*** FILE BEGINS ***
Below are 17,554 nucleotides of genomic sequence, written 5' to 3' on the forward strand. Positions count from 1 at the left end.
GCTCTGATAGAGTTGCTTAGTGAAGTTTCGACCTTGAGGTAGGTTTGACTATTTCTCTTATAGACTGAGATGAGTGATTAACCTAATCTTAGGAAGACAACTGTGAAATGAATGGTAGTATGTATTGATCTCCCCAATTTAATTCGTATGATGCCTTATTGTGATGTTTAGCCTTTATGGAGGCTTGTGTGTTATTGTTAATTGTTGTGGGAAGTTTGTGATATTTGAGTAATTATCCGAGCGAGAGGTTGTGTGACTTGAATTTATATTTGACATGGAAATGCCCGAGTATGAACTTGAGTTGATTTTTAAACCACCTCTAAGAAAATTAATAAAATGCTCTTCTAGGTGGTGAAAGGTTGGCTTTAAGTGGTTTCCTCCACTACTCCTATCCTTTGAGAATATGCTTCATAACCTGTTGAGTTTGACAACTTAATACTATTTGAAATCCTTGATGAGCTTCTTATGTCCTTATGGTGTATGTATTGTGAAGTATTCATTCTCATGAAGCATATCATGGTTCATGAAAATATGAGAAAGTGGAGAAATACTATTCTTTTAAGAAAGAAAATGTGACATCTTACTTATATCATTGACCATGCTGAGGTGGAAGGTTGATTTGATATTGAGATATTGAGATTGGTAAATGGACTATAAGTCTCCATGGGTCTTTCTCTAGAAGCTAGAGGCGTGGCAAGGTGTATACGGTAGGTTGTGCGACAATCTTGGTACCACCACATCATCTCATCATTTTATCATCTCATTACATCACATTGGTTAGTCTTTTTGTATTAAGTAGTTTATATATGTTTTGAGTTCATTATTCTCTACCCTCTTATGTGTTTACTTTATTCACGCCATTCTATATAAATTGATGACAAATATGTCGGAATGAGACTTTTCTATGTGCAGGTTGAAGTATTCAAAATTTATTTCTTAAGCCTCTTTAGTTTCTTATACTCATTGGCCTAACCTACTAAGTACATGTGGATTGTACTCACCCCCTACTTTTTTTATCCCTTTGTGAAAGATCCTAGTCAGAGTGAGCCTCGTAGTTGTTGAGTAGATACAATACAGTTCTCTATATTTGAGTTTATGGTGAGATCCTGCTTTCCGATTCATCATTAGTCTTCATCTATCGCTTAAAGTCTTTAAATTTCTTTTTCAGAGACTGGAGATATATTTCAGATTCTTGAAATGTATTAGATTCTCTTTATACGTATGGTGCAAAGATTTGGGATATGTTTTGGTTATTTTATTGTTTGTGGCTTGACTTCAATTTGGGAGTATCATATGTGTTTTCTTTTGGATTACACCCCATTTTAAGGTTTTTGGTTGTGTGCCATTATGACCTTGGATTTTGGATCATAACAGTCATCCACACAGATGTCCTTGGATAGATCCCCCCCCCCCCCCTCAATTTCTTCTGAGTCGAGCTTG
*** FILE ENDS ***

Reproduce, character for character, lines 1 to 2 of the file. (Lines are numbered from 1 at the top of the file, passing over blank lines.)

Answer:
Below are 17,554 nucleotides of genomic sequence, written 5' to 3' on the forward strand. Positions count from 1 at the left end.
GCTCTGATAGAGTTGCTTAGTGAAGTTTCGACCTTGAGGTAGGTTTGACTATTTCTCTTATAGACTGAGATGAGTGATTAACCTAATCTTAGGAAGACAACTGTGAAATGAATGGTAGTATGTATTGATCTCCCCAATTTAATTCGTATGATGCCTTATTGTGATGTTTAGCCTTTATGGAGGCTTGTGTGTTATTGTTAATTGTTGTGGGAAGTTTGTGATATTTGAGTAATTATCCGAGCGAGAGGTTGTGTGACTTGAATTTATATTTGACATGGAAATGCCCGAGTATGAACTTGAGTTGATTTTTAAACCACCTCTAAGAAAATTAATAAAATGCTCTTCTAGGTGGTGAAAGGTTGGCTTTAAGTGGTTTCCTCCACTACTCCTATCCTTTGAGAATATGCTTCATAACCTGTTGAGTTTGACAACTTAATACTATTTGAAATCCTTGATGAGCTTCTTATGTCCTTATGGTGTATGTATTGTGAAGTATTCATTCTCATGAAGCATATCATGGTTCATGAAAATATGAGAAAGTGGAGAAATACTATTCTTTTAAGAAAGAAAATGTGACATCTTACTTATATCATTGACCATGCTGAGGTGGAAGGTTGATTTGATATTGAGATATTGAGATTGGTAAATGGACTATAAGTCTCCATGGGTCTTTCTCTAGAAGCTAGAGGCGTGGCAAGGTGTATACGGTAGGTTGTGCGACAATCTTGGTACCACCACATCATCTCATCATTTTATCATCTCATTACATCACATTGGTTAGTCTTTTTGTATTAAGTAGTTTATATATGTTTTGAGTTCATTATTCTCTACCCTCTTATGTGTTTACTTTATTCACGCCATTCTATATAAATTGATGACAAATATGTCGGAATGAGACTTTTCTATGTGCAGGTTGAAGTATTCAAAATTTATTTCTTAAGCCTCTTTAGTTTCTTATACTCATTGGCCTAACCTACTAAGTACATGTGGATTGTACTCACCCCCTACTTTTTTTATCCCTTTGTGAAAGATCCTAGTCAGAGTGAGCCTCGTAGTTGTTGAGTAGATACAATACAGTTCTCTATATTTGAGTTTATGGTGAGATCCTGCTTTCCGATTCATCATTAGTCTTCATCTATCGCTTAAAGTCTTTAAATTTCTTTTTCAGAGACTGGAGATATATTTCAGATTCTTGAAATGTATTAGATTCTCTTTATACGTATGGTGCAAAGATTTGGGATATGTTTTGGTTATTTTATTGTTTGTGGCTTGACTTCAATTTGGGAGTATCATATGTGTTTTCTTTTGGATTACACCCCATTTTAAGGTTTTTGGTTGTGTGCCATTATGACCTTGGATTTTGGATCATAACAGTCATCCACACAGATGTCCTTGGATAGATCCCCCCCCCCCCCCTCAATTTCTTCTGAGTCGAGCTTG